My kitchen is cuckoo. If you were to look really closely at my diagrams that follow – which I don’t recommend – it would not make any sense. This is because my kitchen doesn’t make any sense. It has two near-unusable cabinet spaces, three small drawers, and two large elevated concrete slabs. Ikea and I have become good friends.
Anyway, here we go. I’m going to walk you through the steps I use, give you a few notes on the process, and then summarize the whole thing into it’s simplest parts.
1) Sketch the space
The goal here is to gain a clear understanding of my space; to know what spaces are most usable, what spaces are most difficult, and to understand how I access the places I have available for things.
I draw a rough sketch of the space I’m organizing, be it the kitchen, a closet, the home office, whatever. The sketch is basic blueprint of the space, but with indicators of shelves and drawers and such. Nothing Fancy. It just helps me see what I’m working with. I like to do this part in pencil or black ink.
Here’s the sketch of my kitchen:
2) Mark locations as A, B, or C
Next, I take a different-colored pen and mark locations as A, B, or C. As you can see, if I’m not sure, I just use a slash. No need to overthink it.
I find the “A” and “C” spaces easiest to identify, so I mark those first and then fill in with “B”s or slashes.
Here’s my sketch marked up with As Bs and Cs:
3) Organize my stuff
Now that I know what I’m working with space-wise, I need to get items to their new homes.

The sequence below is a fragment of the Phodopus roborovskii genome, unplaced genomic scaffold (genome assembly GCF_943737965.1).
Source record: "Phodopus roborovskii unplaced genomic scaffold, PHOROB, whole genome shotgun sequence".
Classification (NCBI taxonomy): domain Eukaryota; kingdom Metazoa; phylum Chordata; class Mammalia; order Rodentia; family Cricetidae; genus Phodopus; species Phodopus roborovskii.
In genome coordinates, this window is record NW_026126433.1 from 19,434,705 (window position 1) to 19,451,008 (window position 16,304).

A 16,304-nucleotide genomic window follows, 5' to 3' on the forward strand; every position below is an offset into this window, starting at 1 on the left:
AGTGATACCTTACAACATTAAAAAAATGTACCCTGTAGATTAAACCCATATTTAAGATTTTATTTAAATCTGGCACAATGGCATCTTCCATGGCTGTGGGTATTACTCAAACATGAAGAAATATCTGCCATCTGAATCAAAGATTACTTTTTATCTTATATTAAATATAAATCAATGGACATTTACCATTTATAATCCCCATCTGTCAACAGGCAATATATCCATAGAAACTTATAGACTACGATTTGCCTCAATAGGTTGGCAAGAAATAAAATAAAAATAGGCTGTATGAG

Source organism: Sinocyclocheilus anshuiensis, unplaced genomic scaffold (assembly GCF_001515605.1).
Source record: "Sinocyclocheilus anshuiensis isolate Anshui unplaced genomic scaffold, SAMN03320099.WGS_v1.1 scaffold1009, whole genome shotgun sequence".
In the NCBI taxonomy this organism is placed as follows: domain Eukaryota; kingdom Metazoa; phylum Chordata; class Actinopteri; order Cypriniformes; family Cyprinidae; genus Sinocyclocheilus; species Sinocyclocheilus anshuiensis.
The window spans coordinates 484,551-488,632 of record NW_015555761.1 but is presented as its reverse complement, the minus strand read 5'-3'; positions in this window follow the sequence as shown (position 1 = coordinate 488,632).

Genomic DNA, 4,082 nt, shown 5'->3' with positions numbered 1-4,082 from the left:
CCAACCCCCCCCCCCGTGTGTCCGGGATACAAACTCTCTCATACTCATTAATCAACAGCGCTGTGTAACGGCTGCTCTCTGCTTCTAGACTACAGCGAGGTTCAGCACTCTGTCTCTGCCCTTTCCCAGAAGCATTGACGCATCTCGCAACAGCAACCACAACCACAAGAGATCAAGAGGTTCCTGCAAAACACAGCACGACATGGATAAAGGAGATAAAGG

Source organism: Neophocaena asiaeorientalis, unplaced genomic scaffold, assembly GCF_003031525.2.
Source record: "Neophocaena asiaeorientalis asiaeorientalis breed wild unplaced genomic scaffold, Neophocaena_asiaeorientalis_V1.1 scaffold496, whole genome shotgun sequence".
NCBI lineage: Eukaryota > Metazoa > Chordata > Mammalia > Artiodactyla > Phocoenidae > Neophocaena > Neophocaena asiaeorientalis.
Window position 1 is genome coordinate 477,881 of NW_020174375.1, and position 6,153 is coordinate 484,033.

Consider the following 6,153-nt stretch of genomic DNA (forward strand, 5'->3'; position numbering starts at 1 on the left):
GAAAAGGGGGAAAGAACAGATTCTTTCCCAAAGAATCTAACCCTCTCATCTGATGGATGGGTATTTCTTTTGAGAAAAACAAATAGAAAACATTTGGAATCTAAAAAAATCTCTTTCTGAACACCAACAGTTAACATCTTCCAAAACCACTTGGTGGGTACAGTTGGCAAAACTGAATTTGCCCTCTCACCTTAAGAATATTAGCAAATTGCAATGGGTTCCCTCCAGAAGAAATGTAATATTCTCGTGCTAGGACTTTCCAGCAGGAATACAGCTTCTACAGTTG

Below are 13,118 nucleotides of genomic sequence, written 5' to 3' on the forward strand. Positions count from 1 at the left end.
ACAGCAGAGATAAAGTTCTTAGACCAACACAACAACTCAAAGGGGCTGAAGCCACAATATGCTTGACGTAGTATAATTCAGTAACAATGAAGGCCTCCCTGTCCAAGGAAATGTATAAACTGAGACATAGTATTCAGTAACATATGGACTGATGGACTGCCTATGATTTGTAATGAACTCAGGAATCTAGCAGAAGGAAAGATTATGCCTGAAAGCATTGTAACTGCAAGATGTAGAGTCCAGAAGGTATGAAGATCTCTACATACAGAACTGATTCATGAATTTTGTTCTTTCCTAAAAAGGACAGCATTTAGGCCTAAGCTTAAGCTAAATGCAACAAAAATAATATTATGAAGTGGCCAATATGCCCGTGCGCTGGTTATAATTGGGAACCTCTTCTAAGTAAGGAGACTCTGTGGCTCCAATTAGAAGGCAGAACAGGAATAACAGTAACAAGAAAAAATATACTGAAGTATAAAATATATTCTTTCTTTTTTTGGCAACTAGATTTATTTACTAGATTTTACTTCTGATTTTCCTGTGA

I’m about to give you a detailed explanation, but don’t let the length discourage you. In practice it is quite simple. Just get moving. Soon you’ll have a big mess on your hands. But soon after that you’ll have a supremely functional space!
- I designate places to pile my stuff. “A” stuff on the counter here, “B” stuff on that counter there, “C” stuff on/around the dining room chairs I pulled in for that purpose. (As I mentioned in the decluttering post, I find that having all my sortables available without bending or stretching REALLY helps the process go quicker and smoother.)
- I empty my “A” locations, sorting into the designated piles as I go. I like to do this even if I end up returning things to the same location because I like to have a clean palette and clear slate and it lets me deep clean the spaces while I’ve already blown up the room anyway.
- I put away my “A” pile, remembering that these items should be ones that are used nearly every day. If they aren’t, I shift them to the “B” pile.
Note: For A & B items, I try to put things near where I use them. Cooking stuff and spices by the stove, glasses go near the fridge (because I can’t stand people criss-crossing the kitchen to get glasses and access the fridge), silverware somewhere near the dish drainer (no dish washers here, folks.)
- I empty out my “B” locations and sort the items into their piles.
- I put away any new items from the “A” pile while keeping in mind the previous considerations.
- I start selecting “B” items for the “B” locations. From the “B” pile, I first select items I use the most and put them in the most accessible of the “B” locations. Then I fill out from there.
- I empty my “C” spaces and sort them into their piles.